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Instead, contractors were vetted using only publicly available information and databases, investigators found.

However, a Navy official said on background that any flaws in the commercial access control system were unrelated to Alexis‘ ability to access the Navy Yard. Alexis had been issued with a common access card, which allows holders access to military facilities regardless of branch of service.

“The report looks at NCACS. This guy didn’t have an NCACS card,” the Navy official said.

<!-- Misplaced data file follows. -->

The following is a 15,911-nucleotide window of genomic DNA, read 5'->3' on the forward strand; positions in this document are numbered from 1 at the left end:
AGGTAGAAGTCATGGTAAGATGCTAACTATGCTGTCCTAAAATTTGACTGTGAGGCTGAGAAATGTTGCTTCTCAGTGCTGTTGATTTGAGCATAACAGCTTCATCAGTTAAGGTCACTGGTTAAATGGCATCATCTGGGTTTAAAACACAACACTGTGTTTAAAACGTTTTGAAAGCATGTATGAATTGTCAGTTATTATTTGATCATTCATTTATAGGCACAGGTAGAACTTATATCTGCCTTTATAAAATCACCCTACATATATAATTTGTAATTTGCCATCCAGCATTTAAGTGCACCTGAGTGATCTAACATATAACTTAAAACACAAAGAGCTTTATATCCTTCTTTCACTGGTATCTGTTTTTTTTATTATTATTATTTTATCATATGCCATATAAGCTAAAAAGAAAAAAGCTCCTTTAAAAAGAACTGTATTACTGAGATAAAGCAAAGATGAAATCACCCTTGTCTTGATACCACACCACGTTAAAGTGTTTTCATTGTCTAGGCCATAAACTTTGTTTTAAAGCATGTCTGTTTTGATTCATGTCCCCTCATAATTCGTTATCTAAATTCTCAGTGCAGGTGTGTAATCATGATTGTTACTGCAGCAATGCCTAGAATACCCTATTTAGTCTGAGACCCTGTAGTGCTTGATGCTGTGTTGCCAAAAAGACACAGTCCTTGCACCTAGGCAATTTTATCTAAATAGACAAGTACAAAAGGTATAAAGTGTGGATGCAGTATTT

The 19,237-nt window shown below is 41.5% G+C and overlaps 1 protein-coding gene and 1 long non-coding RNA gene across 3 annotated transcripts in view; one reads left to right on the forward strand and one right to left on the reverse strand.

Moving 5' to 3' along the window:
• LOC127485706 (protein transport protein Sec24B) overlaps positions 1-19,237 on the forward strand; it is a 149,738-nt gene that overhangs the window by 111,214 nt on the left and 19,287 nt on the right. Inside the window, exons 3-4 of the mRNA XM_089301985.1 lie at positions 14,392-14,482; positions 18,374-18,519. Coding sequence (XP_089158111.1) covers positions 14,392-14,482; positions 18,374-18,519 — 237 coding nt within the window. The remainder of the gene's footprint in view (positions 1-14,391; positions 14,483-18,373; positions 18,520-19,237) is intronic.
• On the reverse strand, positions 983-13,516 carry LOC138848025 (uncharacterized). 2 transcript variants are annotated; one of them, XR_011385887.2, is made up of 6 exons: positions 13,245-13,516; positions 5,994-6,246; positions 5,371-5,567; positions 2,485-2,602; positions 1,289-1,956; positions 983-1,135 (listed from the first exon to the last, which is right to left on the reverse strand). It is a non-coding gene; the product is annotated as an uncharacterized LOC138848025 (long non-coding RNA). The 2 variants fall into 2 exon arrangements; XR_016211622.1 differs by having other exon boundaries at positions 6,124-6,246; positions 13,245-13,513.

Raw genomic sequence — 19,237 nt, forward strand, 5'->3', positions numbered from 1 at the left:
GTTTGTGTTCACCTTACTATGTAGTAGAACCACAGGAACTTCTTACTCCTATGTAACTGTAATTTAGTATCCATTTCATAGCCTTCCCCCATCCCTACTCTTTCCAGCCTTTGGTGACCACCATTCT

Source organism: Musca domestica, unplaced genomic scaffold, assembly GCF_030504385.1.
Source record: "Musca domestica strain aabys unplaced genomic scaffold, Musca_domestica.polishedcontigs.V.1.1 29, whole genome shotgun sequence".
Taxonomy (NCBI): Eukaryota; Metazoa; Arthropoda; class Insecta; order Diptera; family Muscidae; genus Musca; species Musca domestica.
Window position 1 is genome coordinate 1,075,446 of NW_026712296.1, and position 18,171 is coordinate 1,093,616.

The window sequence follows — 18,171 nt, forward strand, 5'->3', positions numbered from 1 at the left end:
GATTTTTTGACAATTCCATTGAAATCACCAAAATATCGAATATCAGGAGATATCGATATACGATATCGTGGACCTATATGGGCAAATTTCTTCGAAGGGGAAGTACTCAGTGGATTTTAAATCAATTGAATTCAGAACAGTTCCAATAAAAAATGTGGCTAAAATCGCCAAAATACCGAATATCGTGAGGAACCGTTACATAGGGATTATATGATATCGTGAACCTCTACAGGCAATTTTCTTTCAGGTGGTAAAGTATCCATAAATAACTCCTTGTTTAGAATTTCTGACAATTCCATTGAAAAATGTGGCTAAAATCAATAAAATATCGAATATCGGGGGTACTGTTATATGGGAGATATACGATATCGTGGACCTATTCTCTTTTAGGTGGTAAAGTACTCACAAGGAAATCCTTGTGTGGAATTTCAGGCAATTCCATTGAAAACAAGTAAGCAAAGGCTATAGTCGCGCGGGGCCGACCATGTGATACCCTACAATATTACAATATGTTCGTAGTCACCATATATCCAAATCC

The inspector general’s report blames system’s flaws on the Navy’s desire to save money, saying it “minimized costs to perform contractor credentialing and vetting.”

NCACS is a servicewide system designed to issue and check credentials for contractors and others who need regular access to naval facilities but who are not entitled to a common access card.

A spokesman for Mr. Turner of the House Committee on Armed Services said the congressman met with officials from the inspector general's office to discuss the report’s findings, and is writing a letter to Navy Secretary Ray Mabus encouraging the service to implement all the report’s suggestions.

Phillip Swarts and Kristina Wong contributed to this report.